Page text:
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What Charlie went through.

Sheep shearing. | Posted on 2023-06-24 14:27


Lamb, he recognized the reassuring touch of his mother and the faces of his friends.

When he was just a few weeks old, Charlie was snatched from his doting mother by humans who castrated him and cut off his tail, all without painkillers. Still covered in blood from these mutilations, he was huddled with other lambs in a place where he could barely move.


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Around the time of Charlie's first birthday, an employee pulled him from the herd, held him by one leg and roughly shorn with sharp tools, cutting his skin multiple times. The human punched him in the face as the young sheep squirmed, screaming.

Your donation to PETA's Save Our Skins Challenge will help us prevent animals like Charlie from suffering this misery. Don't wait, PETA must reach the €50,000 goal by the June 30 deadline.


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To claim that the wool industry is not cruel is completely false . There are no “human” sources of animal wool, skin, fur or feathers. None.

Investigations by PETA entities into the wool industry in Argentina, Australia, the United Kingdom and the United States revealed that sheep suffered cuts, bruises and other injuries during shearing, they suffered punches and kicks, routine mutilations such as tail docking and castration and, on Australian ranches, "mulesing" (a bloody procedure in which employees immobilize sheep and cut the skin and flesh around their tail). Shearers filmed beating sheep in Australia and Scotland have pleaded guilty to animal cruelty.

Some of these farms supplied companies claiming to use “sustainable” and “responsibly sourced” wool. This shows that the so-called "humane treatment" is nothing more than a marketing ploy. When the sheep are no longer profitable for the wool industry, they are slaughtered.

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Sheep shearing is a common procedure for obtaining wool. Unfortunately, the conditions under which it is carried out are often far from ideal. In many cases, sheep are subjected to rapid and aggressive shearing, carried out by shearers in a hurry to maximize their productivity. Animals are often tied up or restrained, which can cause injury and obvious distress.

In addition, mowing is sometimes carried out without taking weather conditions into account. Sheep can be sheared even in cold weather, leaving them vulnerable to the weather. Wool is a natural protection for sheep, and depriving them of this insulating layer can have serious consequences on their health.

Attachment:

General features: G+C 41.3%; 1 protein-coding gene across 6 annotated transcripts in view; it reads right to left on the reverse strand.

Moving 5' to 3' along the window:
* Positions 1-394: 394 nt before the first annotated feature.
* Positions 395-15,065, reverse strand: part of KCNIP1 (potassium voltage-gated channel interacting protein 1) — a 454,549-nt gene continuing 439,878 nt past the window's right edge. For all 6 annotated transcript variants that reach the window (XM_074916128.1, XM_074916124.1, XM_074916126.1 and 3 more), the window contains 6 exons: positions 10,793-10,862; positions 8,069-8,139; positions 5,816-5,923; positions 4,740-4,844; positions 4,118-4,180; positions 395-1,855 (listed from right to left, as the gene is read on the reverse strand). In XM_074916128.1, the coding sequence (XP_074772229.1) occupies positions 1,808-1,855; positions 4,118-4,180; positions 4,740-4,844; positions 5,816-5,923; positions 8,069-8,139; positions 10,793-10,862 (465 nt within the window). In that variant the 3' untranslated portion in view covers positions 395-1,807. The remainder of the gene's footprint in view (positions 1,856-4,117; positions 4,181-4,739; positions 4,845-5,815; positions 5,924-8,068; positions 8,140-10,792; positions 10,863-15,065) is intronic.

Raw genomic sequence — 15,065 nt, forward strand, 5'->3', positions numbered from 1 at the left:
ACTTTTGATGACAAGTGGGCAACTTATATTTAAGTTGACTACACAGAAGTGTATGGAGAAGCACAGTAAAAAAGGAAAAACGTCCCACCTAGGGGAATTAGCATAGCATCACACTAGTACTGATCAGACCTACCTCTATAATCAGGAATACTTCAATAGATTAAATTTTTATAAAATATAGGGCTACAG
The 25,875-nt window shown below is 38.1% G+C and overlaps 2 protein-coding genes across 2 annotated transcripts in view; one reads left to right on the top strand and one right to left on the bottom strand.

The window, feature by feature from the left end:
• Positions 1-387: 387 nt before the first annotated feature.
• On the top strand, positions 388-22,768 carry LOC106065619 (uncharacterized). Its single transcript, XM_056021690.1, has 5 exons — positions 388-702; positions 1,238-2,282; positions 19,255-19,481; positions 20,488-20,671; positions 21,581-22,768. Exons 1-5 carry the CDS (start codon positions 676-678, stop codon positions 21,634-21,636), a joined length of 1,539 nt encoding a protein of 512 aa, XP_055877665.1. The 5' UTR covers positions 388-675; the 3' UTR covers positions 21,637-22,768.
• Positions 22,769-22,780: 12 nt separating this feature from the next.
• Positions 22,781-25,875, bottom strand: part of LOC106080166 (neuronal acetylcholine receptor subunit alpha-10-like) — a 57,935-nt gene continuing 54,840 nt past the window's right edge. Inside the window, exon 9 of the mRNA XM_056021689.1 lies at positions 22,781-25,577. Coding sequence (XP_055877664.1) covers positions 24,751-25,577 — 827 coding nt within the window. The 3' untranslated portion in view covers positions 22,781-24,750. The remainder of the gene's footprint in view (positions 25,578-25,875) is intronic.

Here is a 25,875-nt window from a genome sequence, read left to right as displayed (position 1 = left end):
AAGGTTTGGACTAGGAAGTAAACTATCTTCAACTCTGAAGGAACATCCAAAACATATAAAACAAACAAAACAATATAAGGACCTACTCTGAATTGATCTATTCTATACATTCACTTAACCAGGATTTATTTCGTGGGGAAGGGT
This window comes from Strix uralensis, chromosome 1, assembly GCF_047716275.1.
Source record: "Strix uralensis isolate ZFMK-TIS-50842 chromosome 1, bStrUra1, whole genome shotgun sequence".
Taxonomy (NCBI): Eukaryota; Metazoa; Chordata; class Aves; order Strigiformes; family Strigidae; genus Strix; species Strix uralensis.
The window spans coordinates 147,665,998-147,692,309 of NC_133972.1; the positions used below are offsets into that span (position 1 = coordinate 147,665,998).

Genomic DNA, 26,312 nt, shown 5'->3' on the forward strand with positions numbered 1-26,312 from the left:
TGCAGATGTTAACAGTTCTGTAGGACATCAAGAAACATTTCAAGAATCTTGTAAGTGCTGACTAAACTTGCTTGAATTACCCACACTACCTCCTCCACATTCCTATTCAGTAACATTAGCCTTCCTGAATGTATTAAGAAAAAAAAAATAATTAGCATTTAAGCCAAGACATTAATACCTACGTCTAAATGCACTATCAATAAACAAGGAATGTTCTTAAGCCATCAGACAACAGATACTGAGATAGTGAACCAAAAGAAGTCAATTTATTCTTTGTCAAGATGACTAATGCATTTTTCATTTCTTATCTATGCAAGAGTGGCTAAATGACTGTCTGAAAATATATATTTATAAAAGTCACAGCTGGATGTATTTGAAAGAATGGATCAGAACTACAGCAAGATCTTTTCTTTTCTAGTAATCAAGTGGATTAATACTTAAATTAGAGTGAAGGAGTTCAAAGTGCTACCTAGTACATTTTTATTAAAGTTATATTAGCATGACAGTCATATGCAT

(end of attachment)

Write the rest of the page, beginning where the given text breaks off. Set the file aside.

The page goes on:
Consequences for sheep:

Cruel shearing has adverse consequences for the health and welfare of sheep. Injuries from rough handling are common, ranging from minor scratches to deep cuts. Additionally, when animals are excessively sheared, their sensitive skin can be exposed to irritation, infection and sunburn.

In addition, sheep are often kept in overcrowded and unsanitary conditions, which increases the risk of spreading disease and infection. Untreated health problems can quickly spread through herds, resulting in animal suffering and sometimes death.

Rethinking our practices:

It is essential to rethink our current practices in the wool industry in order to end the cruel shearing of sheep. Producers and consumers have a crucial role to play in encouraging change. Producers should adopt strict animal welfare standards, ensuring that sheep are treated with compassion and that shearers are trained to carry out their work in a safe and respectful manner.

Consumers also have significant power in making informed choices. By choosing responsibly sourced wool products, such as brands that are committed to animal welfare, we can send a strong message to the industry and encourage positive change.


Donate as generously as you can now to support PETA's Save Our Skin Challenge, which promotes cruelty-free clothing and accessories.

No animal should have to endure painful mutilation or be manhandled or otherwise abused for fashion or other trivial human fads.

Your donation today will allow us to do even more to expose the horrors of the wool industry, to organize eye-catching awareness events, to put pressure on decision-makers and to encourage consumers to make positive changes that will benefit all animals.


Source: PETA France

Photos: PETA France

Posted on 2023-06-24 14:27

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